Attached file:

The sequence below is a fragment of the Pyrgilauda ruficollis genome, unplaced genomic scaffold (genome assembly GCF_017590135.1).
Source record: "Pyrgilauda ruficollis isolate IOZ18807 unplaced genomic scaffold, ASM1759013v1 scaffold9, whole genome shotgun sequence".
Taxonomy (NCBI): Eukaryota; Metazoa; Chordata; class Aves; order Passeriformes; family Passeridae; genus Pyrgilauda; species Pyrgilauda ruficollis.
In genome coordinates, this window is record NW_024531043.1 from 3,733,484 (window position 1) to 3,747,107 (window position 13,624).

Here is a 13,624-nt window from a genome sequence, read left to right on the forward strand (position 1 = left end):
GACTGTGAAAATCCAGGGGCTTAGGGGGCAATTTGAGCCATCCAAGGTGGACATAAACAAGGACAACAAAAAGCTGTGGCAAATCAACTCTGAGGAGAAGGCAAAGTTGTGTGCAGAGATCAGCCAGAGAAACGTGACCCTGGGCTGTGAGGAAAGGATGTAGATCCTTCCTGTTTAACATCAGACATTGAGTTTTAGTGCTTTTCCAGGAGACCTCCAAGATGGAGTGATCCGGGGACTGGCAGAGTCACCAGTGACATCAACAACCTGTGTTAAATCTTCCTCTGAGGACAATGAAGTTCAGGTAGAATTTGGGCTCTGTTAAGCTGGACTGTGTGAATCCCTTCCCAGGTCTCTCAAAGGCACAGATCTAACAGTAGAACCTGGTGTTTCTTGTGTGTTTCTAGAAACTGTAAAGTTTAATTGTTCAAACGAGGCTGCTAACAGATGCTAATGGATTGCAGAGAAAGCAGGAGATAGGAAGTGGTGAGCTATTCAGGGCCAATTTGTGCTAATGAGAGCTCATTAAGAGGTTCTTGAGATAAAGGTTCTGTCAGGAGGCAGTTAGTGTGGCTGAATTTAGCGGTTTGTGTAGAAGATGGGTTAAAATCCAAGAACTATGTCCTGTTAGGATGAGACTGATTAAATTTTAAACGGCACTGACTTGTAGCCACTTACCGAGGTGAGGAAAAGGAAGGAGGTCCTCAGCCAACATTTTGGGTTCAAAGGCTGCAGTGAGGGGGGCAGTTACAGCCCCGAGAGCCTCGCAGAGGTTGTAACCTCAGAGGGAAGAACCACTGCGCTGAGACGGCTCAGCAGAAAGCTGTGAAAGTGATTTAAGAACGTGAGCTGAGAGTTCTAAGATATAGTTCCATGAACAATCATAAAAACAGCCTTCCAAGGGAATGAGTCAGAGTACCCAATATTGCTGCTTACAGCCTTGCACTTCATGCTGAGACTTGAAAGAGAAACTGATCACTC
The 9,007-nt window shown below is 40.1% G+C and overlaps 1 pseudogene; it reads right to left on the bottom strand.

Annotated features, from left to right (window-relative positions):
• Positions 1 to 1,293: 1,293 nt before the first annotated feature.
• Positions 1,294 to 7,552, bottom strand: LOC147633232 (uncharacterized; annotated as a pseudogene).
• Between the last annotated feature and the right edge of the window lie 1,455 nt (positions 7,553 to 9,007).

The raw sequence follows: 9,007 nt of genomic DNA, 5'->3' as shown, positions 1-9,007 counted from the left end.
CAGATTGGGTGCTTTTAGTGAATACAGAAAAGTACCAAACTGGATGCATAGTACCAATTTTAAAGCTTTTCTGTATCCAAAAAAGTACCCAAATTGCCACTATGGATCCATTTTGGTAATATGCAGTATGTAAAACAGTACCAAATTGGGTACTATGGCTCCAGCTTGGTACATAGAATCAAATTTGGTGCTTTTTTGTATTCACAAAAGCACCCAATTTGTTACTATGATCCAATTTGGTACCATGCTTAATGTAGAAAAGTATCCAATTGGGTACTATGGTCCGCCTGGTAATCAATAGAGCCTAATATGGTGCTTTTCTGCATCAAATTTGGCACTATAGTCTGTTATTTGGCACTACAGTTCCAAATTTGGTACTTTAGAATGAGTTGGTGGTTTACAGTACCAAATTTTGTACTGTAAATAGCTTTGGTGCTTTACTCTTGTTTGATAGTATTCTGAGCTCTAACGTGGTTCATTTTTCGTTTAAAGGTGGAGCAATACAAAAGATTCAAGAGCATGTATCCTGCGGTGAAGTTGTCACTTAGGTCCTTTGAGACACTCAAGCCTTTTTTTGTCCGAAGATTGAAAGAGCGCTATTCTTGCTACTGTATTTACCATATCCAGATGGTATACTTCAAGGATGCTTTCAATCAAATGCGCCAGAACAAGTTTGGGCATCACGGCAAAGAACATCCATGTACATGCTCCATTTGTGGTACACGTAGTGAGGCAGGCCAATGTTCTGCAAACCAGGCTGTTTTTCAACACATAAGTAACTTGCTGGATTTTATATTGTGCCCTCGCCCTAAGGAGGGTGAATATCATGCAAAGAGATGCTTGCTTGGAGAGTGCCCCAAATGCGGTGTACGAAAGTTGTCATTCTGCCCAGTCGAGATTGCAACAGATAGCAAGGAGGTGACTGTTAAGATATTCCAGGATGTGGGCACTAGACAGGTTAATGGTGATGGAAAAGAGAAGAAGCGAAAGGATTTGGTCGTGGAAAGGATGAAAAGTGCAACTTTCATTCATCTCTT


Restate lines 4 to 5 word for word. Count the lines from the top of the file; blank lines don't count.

In genome coordinates, this window is record NW_024531043.1 from 3,733,484 (window position 1) to 3,747,107 (window position 13,624).

Here is a 13,624-nt window from a genome sequence, read left to right on the forward strand (position 1 = left end):